There are going to be a lot of pieces out there today about Efe Obada – a story like his literally seems as if it’s plucked from the movies – born in Nigeria, moved to Amsterdam, abandoned on the streets of London, never played a down of organized football until he was 22 years old – fast forward three years and he’s in the NFL’s International Pathway Program, with stops on the Cowboys, Chiefs and Falcons practice squads along the way – the now 26-year old was assigned to the Carolina Panthers with a special roster designation. The 6-6 defensive end could sit on the practice squad as an extra player without taking up a spot, essentially allowing the Panthers to carry an extra body for practices and the scout team.
There are many players that would be happy to be here – especially ones that had played five professional games for a British American Football squad called the London Warriors in front of 1,400 fans before coming to America and playing in the NFL.
But not Efe – Obada continually said he wasn’t happy being on the practice squad; it was the reason he was first to every practice and one of the last to leave at night – the reason he spent hours a day in the gym and in the film room. And when he made the roster, he wasn’t satisfied with being a warm body that was inactive on gamedays – that when his name got called, he knew he would make the most of it.
After getting an interception, a sack and almost forcing a fumble in his first NFL game, is Obada satisfied?
“This is just the beginning,” said Obada after the game as he was surrounded by reporters – he usually dresses quietly in his locker, sometimes being displaced in the scrum around his locker room neighbors Julius Peppers or Mario Addison. “I’m filled with adrenaline right now and I’m happy, but you know this is just the beginning. I have to be consistent, I have to keep going; winning this game isn’t the goal for us – winning this game isn’t the goal for me.”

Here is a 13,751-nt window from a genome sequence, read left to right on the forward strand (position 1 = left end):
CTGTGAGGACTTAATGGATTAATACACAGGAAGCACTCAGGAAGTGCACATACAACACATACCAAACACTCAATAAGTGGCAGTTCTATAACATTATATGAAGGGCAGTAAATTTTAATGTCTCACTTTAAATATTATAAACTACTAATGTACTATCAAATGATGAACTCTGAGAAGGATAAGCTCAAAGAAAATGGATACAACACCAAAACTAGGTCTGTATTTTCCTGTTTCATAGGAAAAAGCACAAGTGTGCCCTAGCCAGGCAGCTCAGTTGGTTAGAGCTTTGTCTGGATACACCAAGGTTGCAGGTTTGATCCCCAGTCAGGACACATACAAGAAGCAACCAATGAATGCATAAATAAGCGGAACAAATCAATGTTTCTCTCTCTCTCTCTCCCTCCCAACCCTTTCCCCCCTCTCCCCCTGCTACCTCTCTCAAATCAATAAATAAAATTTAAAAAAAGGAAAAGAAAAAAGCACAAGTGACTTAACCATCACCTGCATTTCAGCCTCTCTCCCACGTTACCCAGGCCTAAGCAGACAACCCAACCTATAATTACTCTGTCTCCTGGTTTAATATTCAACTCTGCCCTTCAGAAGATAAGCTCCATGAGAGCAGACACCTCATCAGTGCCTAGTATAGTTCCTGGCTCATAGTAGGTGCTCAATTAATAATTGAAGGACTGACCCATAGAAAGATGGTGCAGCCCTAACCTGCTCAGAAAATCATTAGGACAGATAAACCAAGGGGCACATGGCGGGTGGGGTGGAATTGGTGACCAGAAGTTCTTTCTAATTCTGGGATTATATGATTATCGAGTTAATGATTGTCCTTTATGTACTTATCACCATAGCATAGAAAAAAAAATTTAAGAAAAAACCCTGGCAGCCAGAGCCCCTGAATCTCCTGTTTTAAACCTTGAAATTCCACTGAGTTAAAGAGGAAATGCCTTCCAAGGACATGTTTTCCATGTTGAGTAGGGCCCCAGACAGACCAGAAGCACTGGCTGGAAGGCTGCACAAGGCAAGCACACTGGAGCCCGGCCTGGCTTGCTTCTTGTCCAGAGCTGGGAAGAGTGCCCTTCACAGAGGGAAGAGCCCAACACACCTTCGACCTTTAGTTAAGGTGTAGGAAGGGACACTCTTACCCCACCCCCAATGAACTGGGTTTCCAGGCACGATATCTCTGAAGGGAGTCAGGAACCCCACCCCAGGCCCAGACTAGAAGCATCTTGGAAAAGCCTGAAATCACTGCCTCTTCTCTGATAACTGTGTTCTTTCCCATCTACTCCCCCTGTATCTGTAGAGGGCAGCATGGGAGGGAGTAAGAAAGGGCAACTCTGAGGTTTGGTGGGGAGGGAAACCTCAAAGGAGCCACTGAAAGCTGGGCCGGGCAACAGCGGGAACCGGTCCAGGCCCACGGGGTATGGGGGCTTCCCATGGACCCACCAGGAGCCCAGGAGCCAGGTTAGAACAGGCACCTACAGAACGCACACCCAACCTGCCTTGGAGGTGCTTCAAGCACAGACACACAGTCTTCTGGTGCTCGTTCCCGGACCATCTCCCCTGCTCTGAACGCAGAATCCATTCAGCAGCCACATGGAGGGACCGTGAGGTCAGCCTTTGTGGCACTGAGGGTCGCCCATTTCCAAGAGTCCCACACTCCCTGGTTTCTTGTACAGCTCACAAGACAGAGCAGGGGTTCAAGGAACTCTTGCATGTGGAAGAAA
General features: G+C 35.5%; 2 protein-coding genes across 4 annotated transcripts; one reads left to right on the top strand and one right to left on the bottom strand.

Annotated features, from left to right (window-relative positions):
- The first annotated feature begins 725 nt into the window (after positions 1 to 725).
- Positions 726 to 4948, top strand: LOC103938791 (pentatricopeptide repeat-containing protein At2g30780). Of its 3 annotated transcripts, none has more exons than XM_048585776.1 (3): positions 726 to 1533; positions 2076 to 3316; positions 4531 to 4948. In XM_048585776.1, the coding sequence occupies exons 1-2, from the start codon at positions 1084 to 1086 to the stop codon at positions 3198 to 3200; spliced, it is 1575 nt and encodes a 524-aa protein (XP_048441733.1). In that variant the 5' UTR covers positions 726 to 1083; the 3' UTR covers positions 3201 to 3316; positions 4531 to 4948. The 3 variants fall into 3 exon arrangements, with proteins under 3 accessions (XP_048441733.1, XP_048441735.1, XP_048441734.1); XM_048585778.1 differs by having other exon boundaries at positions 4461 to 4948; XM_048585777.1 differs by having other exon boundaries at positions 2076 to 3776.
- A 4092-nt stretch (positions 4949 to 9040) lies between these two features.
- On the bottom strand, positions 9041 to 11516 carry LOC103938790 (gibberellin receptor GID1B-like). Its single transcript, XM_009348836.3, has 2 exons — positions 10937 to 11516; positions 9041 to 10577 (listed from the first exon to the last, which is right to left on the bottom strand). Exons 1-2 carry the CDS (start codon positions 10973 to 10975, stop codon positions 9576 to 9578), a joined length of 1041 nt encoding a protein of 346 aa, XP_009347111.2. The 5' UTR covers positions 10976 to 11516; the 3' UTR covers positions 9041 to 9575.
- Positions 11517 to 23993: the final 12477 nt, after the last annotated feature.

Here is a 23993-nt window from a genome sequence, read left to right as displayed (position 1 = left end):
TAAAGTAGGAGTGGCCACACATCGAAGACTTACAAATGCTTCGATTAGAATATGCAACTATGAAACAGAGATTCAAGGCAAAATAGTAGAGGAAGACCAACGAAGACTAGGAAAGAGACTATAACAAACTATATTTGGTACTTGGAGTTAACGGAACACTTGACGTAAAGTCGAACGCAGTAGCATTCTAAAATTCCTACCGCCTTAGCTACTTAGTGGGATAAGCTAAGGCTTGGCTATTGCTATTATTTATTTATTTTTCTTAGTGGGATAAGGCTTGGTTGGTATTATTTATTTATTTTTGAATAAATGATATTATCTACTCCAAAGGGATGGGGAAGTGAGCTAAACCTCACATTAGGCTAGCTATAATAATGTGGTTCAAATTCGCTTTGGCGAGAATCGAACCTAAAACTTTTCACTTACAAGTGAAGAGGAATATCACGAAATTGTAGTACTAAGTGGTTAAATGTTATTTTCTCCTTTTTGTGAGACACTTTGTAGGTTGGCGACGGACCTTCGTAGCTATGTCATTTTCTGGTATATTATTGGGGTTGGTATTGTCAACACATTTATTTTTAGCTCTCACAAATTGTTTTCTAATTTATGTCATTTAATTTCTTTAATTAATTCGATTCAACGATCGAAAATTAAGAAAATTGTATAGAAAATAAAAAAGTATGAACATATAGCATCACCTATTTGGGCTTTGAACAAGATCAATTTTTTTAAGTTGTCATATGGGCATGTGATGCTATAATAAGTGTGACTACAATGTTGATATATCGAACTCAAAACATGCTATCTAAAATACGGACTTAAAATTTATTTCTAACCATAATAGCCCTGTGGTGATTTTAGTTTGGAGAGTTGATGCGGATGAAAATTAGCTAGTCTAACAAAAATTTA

“So just keep going.”
SACK BY @efeobadauk 🙌
Efe Obada… Welcome to the NFL 🏈🇬🇧 pic.twitter.com/rqF2gab8DN
— NFL UK (@NFLUK) September 23, 2018
Obada came screaming around Bengals tackle Cordy Glenn in the second quarter and appeared to jar the ball free from Andy Dalton and into the arms of a waiting Captain Munnerlyn to force the Panthers second turnover of the game, but that apparent strip-sack was downgraded to simply a quarterback hit after replays showed Dalton’s arm moving forward, so Obada followed that up a quarter later with an athletic sliding interception that would lead to a touchdown. He’d also pick up his first sack during a key fourth quarter series with the Bengals down only a score to begin the process of salting the game away for the Panthers as he raced around Glenn again, whom the Bengals traded for to shore up their offensive line.
“He came up to me,” Obada said of the left tackle whose cap hit is a hair over $11m while Obada makes the minimum. “He was like … ‘Where did you find this guy?’”
That idea that Obada hasn’t shown everything he needs to show was echoed all throughout the locker room:
Mario Addison: “He hasn’t even scratched the surface yet – be looking for Efe.”
Julius Peppers: “I like everything about him; he’s built very well with a lot of power and a lot of speed; I think the most important thing is he works on his craft every single day. That’s just what happens when you’re a good person and you work hard and you get your work in.”
Marty Hurney: “Ron’s been pounding him since training camp; Ron has seen something in Efe since Day One and his work ethic is incredible; he’s got length and pass rush skillset. Ron has been talking about him for a long time and for a guy to come in at this stage and make the plays he did with really the little amount of football he has – think of the upside he’s got.”
As he stood in his locker quietly dressing after the horde of reporters had stepped away, Obada seemed to pause and take it all in – he turned to the couple of us who were speaking with Addison.
“Don’t take my ball,” Obada joked, gesturing towards the game ball that was in his locker. Addison, who said he has only been given two game balls in his 97 career games, directed the younger defensive lineman to give the ball to an equipment manager, who would inscribe it; Obada didn’t want to give it up at first, but eventually acquiesced – not before warning the equipment manager that he knew where he worked if he lost his first game ball.
“A game ball after the game is much more special than getting a game ball presented in front of everybody in the meeting room. I’ve got a whole lot of balls like that but I’ve gotten only two from after the game,” said Addison. “When you get a game ball presented to you when you first come off the field, it’s outstanding.”
“That means you played outstanding.”
If there’s one thing we know about Obada, outstanding is just the beginning.